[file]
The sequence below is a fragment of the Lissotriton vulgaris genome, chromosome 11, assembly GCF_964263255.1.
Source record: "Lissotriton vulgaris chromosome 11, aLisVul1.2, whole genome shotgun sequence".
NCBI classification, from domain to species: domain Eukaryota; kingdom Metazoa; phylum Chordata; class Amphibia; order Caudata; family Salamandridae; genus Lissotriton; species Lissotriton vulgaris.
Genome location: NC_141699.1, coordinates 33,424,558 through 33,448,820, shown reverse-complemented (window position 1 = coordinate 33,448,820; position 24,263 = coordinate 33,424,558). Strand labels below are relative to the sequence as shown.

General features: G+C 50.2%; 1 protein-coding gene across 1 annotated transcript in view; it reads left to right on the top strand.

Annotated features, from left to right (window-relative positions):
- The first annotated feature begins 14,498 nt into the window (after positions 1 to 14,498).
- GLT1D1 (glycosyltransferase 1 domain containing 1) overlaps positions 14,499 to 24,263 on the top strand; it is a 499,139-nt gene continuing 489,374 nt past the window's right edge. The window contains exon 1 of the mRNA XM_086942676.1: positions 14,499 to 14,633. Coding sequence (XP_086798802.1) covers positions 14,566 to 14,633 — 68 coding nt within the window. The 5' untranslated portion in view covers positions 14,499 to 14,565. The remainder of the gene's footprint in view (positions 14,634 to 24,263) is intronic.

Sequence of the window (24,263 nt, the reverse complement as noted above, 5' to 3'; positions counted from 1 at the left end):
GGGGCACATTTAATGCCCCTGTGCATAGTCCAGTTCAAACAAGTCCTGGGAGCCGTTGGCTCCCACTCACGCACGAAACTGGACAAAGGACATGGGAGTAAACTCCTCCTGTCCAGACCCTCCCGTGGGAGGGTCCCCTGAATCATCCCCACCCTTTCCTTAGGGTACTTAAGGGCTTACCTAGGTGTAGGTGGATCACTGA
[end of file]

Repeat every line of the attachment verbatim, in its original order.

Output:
The sequence below is a fragment of the Lissotriton vulgaris genome, chromosome 11, assembly GCF_964263255.1.
Source record: "Lissotriton vulgaris chromosome 11, aLisVul1.2, whole genome shotgun sequence".
NCBI classification, from domain to species: domain Eukaryota; kingdom Metazoa; phylum Chordata; class Amphibia; order Caudata; family Salamandridae; genus Lissotriton; species Lissotriton vulgaris.
Genome location: NC_141699.1, coordinates 33,424,558 through 33,448,820, shown reverse-complemented (window position 1 = coordinate 33,448,820; position 24,263 = coordinate 33,424,558). Strand labels below are relative to the sequence as shown.

General features: G+C 50.2%; 1 protein-coding gene across 1 annotated transcript in view; it reads left to right on the top strand.

Annotated features, from left to right (window-relative positions):
- The first annotated feature begins 14,498 nt into the window (after positions 1 to 14,498).
- GLT1D1 (glycosyltransferase 1 domain containing 1) overlaps positions 14,499 to 24,263 on the top strand; it is a 499,139-nt gene continuing 489,374 nt past the window's right edge. The window contains exon 1 of the mRNA XM_086942676.1: positions 14,499 to 14,633. Coding sequence (XP_086798802.1) covers positions 14,566 to 14,633 — 68 coding nt within the window. The 5' untranslated portion in view covers positions 14,499 to 14,565. The remainder of the gene's footprint in view (positions 14,634 to 24,263) is intronic.

Sequence of the window (24,263 nt, the reverse complement as noted above, 5' to 3'; positions counted from 1 at the left end):
GGGGCACATTTAATGCCCCTGTGCATAGTCCAGTTCAAACAAGTCCTGGGAGCCGTTGGCTCCCACTCACGCACGAAACTGGACAAAGGACATGGGAGTAAACTCCTCCTGTCCAGACCCTCCCGTGGGAGGGTCCCCTGAATCATCCCCACCCTTTCCTTAGGGTACTTAAGGGCTTACCTAGGTGTAGGTGGATCACTGA